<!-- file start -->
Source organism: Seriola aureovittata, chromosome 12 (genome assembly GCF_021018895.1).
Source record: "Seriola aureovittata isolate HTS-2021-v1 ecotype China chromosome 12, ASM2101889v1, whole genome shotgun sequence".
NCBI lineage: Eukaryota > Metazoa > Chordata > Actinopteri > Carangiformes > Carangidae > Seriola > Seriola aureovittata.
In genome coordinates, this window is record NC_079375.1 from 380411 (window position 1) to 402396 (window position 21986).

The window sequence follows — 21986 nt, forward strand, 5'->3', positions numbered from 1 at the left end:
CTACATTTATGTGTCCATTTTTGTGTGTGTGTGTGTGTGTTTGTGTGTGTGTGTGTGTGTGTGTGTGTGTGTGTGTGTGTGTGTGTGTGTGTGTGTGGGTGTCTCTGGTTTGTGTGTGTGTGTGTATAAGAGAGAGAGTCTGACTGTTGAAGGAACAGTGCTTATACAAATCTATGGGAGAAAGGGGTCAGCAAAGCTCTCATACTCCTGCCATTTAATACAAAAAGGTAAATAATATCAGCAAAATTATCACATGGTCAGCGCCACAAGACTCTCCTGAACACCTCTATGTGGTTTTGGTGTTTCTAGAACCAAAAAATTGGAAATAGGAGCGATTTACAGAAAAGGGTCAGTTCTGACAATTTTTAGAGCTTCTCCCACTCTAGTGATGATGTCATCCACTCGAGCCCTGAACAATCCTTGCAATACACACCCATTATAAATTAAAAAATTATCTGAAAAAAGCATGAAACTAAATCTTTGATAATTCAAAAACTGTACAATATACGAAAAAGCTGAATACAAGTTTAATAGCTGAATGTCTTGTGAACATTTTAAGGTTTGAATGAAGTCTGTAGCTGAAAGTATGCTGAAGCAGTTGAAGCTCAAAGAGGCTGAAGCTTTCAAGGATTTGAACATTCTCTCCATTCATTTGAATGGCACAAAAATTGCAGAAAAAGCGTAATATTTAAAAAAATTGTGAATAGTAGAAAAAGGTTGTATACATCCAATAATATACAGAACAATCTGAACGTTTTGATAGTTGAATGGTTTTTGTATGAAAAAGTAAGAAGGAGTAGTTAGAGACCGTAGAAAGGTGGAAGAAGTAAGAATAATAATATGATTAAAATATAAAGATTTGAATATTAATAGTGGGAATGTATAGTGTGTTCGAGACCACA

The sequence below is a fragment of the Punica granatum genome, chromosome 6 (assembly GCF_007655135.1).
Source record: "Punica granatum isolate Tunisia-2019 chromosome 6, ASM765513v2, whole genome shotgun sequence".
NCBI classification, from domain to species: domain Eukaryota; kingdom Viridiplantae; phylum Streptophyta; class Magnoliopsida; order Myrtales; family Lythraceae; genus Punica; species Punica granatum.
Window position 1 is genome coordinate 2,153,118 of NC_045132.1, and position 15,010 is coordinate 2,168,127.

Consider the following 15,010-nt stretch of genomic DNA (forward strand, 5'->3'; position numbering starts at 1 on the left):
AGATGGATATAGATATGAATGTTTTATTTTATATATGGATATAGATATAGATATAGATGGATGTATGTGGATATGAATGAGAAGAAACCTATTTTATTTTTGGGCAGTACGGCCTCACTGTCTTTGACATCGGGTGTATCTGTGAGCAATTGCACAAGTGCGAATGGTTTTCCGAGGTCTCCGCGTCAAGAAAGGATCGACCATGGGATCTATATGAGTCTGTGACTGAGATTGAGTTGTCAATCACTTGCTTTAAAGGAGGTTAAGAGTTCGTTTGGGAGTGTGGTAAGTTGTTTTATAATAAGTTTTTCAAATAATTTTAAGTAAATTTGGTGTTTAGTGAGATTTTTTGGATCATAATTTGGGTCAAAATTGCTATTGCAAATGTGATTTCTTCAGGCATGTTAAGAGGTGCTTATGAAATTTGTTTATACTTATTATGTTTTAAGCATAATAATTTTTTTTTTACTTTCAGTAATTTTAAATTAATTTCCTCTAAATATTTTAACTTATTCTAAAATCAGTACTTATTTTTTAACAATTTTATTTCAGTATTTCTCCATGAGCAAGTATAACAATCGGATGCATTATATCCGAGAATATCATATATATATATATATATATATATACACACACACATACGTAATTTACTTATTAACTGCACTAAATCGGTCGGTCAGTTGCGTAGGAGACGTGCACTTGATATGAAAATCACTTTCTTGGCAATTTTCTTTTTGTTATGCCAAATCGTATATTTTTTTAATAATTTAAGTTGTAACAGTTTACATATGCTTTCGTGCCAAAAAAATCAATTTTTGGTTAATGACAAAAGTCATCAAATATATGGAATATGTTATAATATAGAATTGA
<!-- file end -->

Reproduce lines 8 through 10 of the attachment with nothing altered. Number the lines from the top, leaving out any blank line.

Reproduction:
Source record: "Punica granatum isolate Tunisia-2019 chromosome 6, ASM765513v2, whole genome shotgun sequence".
NCBI classification, from domain to species: domain Eukaryota; kingdom Viridiplantae; phylum Streptophyta; class Magnoliopsida; order Myrtales; family Lythraceae; genus Punica; species Punica granatum.
Window position 1 is genome coordinate 2,153,118 of NC_045132.1, and position 15,010 is coordinate 2,168,127.